The Good: One or two laughs, Convincing-enough performances
The Bad: Largely banal and repetitive humor, Dull plot, Obvious character arcs, More misses than hits on the jokes, No stellar performance moments.
The Basics: The Seth Rogen/Zac Efron vehicle Bad Neighbors is a listless comedy not worth wasting time and money to watch.
As Summer Blockbuster Season begins, the popular alternative to special effects-driven action films is raucous comedies. This summer, the search for quality alternative programming seems to have skipped the entire comedy genre . . . at least if the new film Bad Neighbors is any indication.
Bad Neighbors is a Seth Rogen and Zac Efron vehicle that has a ridiculously simple premise that it barely delivers on. The movie never truly gets deeper than the one-line summary for the film and the result is a movie packed with jokes that barely pad the flick up to 96 minutes and leave the viewer feeling largely cheated for the entire running time. Bad Neighbors has a thirty-something couple with a newborn baby living next door to a fraternity house and the two houses go to war over their different lifestyles. Only, the family being terrorized by having the frat house next door, the Radners, is barely more mature than their tormentors next door. The result is an extended prank movie that is hardly original, not at all audacious, and only minimally funny.
Mac and Kelly Radner have poured all their money into a small house in the suburbs where they believe they can happily and safely raise their new daughter, Stella. After attempting to christen their dining room – but failing because they are creeped out by Stella watching them have sex – the Radners see that the house next to theirs is on the market and has some (apparently) serious potential buyers. But when moving day comes, the quiet gay family they think is going to move in is replaced by a small fraternity from the nearby college. Bringing their leaders, Teddy and Pete, a joint, the Radners think they have solved their problems by asking the frat brothers to keep the volume down. That night, though, there is a loud party and rather than keeping the neighborhood quiet, Mac and Kelly actually join Teddy, Pete, and the frat brothers of Delta Psi Beta for a night of revelry.
When the loud scene repeats itself the next night and Teddy does not answer his phone (as he had asked the Radners to call him before they call the police), the young parents try to get the frat party shut down with police intervention. The Delta Psi Betas trash the lawn for the Radner’s house and vow to keep disrupting their lives for being so uncool to them. When Mac smashes a pipe that floods the frat house basement, the fraternity brothers band together and make molds of their penises in order to make dildos, which they then sell and raise so much money they are able to afford a pool in addition to the repairs! When the Radner’s confront the Dean after Stella nearly swallows a condom on their lawn, they find the college officials largely unhelpful, though she details the school’s three-strike rule for the frats. To try to get the frat shut down, Kelly tries to get Pete to put “hoes before bros” by getting the drunk (but smartest of the) frat boy to have sex with Teddy’s girlfriend. Using a hazed-upon pledge to infiltrate the house to try to get the last strike, Mac and Kelly bond as the fraternity comes apart at the seams!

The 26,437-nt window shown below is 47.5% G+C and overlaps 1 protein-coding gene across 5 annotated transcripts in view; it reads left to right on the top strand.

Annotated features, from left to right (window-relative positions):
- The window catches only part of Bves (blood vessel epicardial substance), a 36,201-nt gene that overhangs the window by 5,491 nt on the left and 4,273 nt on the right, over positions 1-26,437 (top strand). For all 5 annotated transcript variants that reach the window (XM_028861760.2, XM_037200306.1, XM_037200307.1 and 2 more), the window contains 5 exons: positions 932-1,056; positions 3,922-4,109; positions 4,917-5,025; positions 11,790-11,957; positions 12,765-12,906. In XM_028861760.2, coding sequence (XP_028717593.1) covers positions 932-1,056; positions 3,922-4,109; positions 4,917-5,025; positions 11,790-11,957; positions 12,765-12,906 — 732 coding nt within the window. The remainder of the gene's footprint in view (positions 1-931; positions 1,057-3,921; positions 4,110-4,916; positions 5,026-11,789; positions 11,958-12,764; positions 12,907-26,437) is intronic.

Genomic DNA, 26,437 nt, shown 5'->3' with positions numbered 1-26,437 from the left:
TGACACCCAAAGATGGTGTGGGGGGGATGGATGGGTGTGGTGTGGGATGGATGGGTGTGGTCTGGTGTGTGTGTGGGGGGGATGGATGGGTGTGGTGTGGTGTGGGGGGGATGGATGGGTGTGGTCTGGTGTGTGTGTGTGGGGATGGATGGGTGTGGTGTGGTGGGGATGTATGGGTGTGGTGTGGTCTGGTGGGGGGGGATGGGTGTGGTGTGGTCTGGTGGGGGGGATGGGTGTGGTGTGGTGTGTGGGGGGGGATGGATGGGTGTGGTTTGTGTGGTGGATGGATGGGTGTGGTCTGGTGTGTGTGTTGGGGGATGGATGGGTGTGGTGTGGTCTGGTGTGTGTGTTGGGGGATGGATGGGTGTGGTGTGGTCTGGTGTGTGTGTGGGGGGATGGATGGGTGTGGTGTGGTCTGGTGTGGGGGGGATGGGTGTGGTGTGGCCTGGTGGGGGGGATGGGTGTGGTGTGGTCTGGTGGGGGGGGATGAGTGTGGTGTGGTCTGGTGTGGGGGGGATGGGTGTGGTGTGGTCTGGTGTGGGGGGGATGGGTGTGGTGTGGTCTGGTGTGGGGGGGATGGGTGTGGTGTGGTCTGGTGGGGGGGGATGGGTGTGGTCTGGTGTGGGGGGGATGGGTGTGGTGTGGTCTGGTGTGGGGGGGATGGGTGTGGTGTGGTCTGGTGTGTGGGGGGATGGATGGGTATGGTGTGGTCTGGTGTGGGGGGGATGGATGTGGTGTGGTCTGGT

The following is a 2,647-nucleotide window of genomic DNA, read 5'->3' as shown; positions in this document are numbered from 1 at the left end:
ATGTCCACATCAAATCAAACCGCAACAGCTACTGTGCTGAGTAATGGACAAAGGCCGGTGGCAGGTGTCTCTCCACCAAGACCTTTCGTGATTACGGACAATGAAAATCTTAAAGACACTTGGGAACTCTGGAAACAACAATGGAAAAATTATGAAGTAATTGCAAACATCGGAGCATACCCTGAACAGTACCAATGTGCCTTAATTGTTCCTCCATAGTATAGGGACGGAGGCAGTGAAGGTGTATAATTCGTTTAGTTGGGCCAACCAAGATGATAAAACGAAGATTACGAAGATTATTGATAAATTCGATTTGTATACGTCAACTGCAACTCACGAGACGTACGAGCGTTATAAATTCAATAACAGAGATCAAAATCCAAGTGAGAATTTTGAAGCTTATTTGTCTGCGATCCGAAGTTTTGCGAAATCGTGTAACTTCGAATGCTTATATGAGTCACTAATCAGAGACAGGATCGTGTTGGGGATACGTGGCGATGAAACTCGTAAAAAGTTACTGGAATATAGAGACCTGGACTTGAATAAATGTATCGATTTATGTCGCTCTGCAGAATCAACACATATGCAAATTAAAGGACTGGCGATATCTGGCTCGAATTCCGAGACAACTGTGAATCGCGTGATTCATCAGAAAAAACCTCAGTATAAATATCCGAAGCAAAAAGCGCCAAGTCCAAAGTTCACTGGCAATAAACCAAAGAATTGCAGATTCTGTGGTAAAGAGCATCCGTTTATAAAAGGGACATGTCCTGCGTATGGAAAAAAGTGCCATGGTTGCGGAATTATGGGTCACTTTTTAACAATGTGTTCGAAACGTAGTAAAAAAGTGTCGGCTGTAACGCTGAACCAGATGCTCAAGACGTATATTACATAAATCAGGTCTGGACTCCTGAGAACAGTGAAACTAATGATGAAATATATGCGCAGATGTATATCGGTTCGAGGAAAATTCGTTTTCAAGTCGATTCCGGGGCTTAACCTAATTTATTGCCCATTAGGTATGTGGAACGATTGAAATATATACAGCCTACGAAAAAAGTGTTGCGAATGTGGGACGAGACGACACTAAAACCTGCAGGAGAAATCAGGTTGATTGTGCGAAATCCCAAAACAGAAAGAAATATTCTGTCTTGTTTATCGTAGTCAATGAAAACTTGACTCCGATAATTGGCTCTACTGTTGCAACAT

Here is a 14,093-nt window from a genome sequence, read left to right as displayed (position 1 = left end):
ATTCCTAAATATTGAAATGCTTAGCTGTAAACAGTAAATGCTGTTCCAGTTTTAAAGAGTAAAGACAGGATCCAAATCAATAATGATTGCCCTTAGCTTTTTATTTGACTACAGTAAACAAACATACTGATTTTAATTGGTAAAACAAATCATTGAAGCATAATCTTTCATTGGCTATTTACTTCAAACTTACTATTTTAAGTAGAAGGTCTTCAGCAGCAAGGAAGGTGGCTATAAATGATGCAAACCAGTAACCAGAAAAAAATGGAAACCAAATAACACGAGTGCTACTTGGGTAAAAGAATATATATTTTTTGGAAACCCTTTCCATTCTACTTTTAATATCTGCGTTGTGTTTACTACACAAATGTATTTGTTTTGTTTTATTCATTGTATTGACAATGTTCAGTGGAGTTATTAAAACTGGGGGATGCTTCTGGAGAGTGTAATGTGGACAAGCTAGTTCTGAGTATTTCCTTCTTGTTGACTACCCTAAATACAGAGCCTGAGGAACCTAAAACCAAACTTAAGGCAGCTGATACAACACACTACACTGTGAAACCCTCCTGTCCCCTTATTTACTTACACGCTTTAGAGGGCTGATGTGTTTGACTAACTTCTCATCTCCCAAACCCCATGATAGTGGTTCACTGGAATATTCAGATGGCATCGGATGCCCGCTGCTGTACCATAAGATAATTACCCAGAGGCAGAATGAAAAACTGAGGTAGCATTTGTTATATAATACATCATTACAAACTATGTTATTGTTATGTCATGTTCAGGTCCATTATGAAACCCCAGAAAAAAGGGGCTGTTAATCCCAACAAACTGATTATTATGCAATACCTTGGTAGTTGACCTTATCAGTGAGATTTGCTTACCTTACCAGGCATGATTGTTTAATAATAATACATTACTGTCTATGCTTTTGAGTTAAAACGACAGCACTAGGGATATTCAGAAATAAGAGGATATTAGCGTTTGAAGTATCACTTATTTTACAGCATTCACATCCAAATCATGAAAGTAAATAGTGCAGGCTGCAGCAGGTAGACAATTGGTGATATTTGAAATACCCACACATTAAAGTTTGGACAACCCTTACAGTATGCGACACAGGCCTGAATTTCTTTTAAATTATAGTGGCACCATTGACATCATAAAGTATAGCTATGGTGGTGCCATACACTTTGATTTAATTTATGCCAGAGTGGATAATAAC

There is so little to Bad Neighbors that it is almost surprising that the film was even made. To flesh out the thin revenge plot that has two groups of shockingly immature people going to war with one another (without much in the way of real world consequences, despite such things as fireworks getting shot into a police car, yet not burning the hell out of the officer inside), Bad Neighbors includes scenes like Kelly realizing she had too much alcohol to nurse and Mac having to milk her in order to relieve the pain in her breasts. Even that scene, though, is truncated in an odd way for an R-rated comedy, making one assume that there will be an unrated director’s cut released on DVD that is even more graphic than the theatrical release was.
The characters in Bad Neighbors are universally foul-mouthed and largely monolithic. Mac is hardly mature and the Radner’s obsession with weed and sex mirrors the frat boys’ binge drinking and casual sex. Neither group is particularly compelling to watch and outside the joy of the cameos (the young men of Workaholics, Andy Samburg, and Lisa Kudrow all have brief appearances in Bad Neighbors) the only real strong moment of comedy is the first appearance of a detached airbag going off and flinging Mac a great distance.
Bad Neighbors is not going to be the shining point of any of the participant’s resumes. Seth Rogen is playing a remarkably familiar stoner/slacker character that he has done to death and Dave Franco’s part of Pete is basically a slightly smarter version of his brother’s type familiar party animal character. Rose Byrne and Zac Efron do not show off any skills that they are likely to be proud of. In fact, Efron’s role in the movie seems to be to show off his new, buff self as opposed to creating a character with even a modicum of pathos, as he did in 17 Again (reviewed here!).
With its lack of original humor or engaging characters and hampered by a predictable plot and juvenile gags, Bad Neighbors completely fails to entertain or create a film worth writing more about.
For other works with Rose Byrne, be sure to check out my takes on:
This Is Where I Leave You
X-Men: First Class
28 Weeks Later
Star Wars: Episode II – Attack Of The Clones
For other movie reviews, please check out my Film Review Index Page for an organized listing!
© 2014 W.L. Swarts. May not be reprinted without permission.
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